For teachers, the staffroom is a place where they can relax in their ‘free’ periods, marking notebooks, reading, talking to one another largely about school matters such as the behaviour or academic progress of certain pupils, teaching methods (for example, senior (p.101) teachers may advise newly recruited teachers on how to handle subject matter or the pupils in the classroom), decisions to be taken on various issues, and so on. Teachers also meet informally at the 20—minute tea-break in between the morning classes.
There is a fundamental difference however in the interaction that occurs at such meetings in the junior and senior schools. At the senior school tea-breaks, the atmosphere is formal and restrained. The Headmistress, Principal or senior teachers may make announcements regarding other meetings to be held, tests to be conducted, reports to be written, impending excursions, and so on. The problems of individual pupils and teachers' responsibilities are also discussed at these meetings. It is significant that only senior teachers offer suggestions and make comments while junior teachers do not participate until they are asked to.
At the junior school tea-breaks, on the other hand, the atmosphere is quite different. It is apparent that the teachers are, in fact, taking a break from work and although they spend almost all the time discussing their work, there is an informal atmosphere. They however seriously discuss several aspects of school life such as the problems faced by newly admitted pupils, grading pupils in tests, and so on.
Apart from the informal tea-breaks, there are other settings in which teacher interaction takes place. Of these, the most important are the faculty and the staff meetings which are usually held once a week. The significance of such interaction lies in their content: the faculty meetings for particular subjects, such as English or Mathematics, are concerned essentially with the local order while the staff meetings are concerned with the transcendental order.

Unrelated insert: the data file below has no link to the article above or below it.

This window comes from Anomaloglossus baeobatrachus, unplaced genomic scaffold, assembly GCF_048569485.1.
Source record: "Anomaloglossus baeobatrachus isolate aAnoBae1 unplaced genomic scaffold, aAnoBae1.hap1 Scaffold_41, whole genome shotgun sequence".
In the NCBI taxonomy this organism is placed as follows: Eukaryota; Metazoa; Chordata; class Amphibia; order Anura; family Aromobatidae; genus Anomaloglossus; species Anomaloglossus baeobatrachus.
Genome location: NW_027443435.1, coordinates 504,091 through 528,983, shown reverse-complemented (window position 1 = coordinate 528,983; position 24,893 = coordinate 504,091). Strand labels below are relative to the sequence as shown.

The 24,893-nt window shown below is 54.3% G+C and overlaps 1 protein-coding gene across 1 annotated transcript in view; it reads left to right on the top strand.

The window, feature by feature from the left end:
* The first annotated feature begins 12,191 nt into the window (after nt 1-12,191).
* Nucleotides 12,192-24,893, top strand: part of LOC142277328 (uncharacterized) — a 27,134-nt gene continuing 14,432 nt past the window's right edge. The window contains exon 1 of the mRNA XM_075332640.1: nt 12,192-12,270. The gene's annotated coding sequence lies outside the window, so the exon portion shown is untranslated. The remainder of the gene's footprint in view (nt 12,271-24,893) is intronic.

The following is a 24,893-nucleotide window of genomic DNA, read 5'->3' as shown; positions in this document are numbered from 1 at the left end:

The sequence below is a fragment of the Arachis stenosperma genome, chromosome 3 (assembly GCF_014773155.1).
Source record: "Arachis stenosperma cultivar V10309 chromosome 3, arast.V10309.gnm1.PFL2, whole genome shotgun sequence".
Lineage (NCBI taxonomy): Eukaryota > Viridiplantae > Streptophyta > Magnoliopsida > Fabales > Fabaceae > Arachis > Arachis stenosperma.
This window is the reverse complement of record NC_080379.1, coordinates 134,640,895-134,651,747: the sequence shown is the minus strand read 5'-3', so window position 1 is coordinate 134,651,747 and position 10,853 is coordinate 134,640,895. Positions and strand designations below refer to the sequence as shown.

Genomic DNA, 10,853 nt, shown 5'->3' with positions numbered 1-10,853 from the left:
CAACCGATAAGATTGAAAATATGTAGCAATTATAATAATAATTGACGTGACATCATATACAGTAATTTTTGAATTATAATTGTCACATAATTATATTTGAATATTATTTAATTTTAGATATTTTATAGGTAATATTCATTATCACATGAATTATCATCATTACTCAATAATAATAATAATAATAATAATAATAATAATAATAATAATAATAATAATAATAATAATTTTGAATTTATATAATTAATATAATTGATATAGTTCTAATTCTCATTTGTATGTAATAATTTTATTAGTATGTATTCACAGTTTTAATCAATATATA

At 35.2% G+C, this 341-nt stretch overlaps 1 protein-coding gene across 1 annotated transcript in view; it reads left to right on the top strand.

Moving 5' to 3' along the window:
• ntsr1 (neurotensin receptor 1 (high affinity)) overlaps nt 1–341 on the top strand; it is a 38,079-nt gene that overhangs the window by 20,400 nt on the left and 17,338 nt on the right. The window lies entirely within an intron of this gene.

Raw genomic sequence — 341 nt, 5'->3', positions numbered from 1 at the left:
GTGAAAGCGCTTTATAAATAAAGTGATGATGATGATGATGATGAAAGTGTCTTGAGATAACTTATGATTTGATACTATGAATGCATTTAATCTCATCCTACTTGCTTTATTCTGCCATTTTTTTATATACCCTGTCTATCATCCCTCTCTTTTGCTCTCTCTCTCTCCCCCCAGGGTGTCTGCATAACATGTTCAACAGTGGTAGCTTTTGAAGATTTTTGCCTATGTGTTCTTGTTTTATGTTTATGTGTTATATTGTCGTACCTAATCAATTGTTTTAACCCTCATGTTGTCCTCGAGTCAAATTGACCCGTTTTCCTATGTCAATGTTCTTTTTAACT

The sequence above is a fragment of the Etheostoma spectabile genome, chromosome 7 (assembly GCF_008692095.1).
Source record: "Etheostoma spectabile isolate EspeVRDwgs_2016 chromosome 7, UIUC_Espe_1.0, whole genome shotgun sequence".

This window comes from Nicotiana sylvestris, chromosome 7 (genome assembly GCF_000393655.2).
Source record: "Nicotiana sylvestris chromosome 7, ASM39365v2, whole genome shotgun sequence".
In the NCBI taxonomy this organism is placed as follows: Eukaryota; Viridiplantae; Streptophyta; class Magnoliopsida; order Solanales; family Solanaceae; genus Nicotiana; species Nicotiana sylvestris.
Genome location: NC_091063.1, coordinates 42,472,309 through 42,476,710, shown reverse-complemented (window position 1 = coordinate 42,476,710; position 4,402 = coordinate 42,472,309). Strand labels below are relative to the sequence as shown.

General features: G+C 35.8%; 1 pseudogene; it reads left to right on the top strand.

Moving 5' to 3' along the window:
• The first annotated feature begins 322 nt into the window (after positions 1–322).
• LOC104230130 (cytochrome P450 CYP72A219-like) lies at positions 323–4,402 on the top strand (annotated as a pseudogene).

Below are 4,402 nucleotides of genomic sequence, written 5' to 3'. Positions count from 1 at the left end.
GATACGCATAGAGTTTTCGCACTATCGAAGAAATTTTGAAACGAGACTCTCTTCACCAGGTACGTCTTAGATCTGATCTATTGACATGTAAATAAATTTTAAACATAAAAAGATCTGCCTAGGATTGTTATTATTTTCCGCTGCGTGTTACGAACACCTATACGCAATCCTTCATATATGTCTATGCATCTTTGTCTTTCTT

The faculty meeting takes place for 40 minutes every week when the teachers of a particular subject meet and discuss problems and issues related to the subject. Although such meetings may have an indirect effect on performance, their primary purpose appears to be the provision of an opportunity to the teachers for sharing and attempting to solve their problems in the teaching of specific subjects.
Another kind of staff meeting is held jointly once a week for teachers from the junior and senior schools for 60 minutes during the evening prep. hour in the senior school staffroom.2 At the beginning of the academic term in 1981, the Principal opened the first meeting by clarifying the intention of such meetings. The discussion of (p.102) administrative and other school matters was to be restricted to the faculty, school and Managing Committee meetings. These staff meetings were instead to be used mainly for teachers to acquaint themselves with the ideology through reading and discussion. This decision was apparently taken at Krishnamurti's request as he felt that the teachers should be familiar with his thought. Teacher attendance at these meetings is compulsory and the Principal specified that if a teacher wished to absent herself, she would have to seek prior permission from him. It is therefore considered important for the teacher to take part in the clarification of the ideological discourse as it is viewed as constituting the main reason for the school's existence. It does however impose a restriction on the teacher's autonomy insofar as she has no choice in the matter.
The teachers' lack of enthusiasm for such meetings is reflected in the limited extent of their participation in the discussion. Thus professional teachers by and large remain silent except for some newly recruited teachers, senior teachers and members of the Management. It is the ideologue teachers who primarily conduct the discussion.
One aspect of the role of such teachers at these meetings appears to be that of questioning school organization; for example, they once expressed their disapproval of the number of pupils (about 24) in each classroom which constrains their performance and thereby the implementation of the ideology as they perceive it. They are also critical of school processes, for example, of certain forms of punishment that may be meted out to errant pupils, of the content of the staff meetings, and the like. These teachers often suggest alternatives but existing methods and activities are stoutly defended by the Principal and other members of the Management and the Principal controls the discussion by holding the floor most of the time.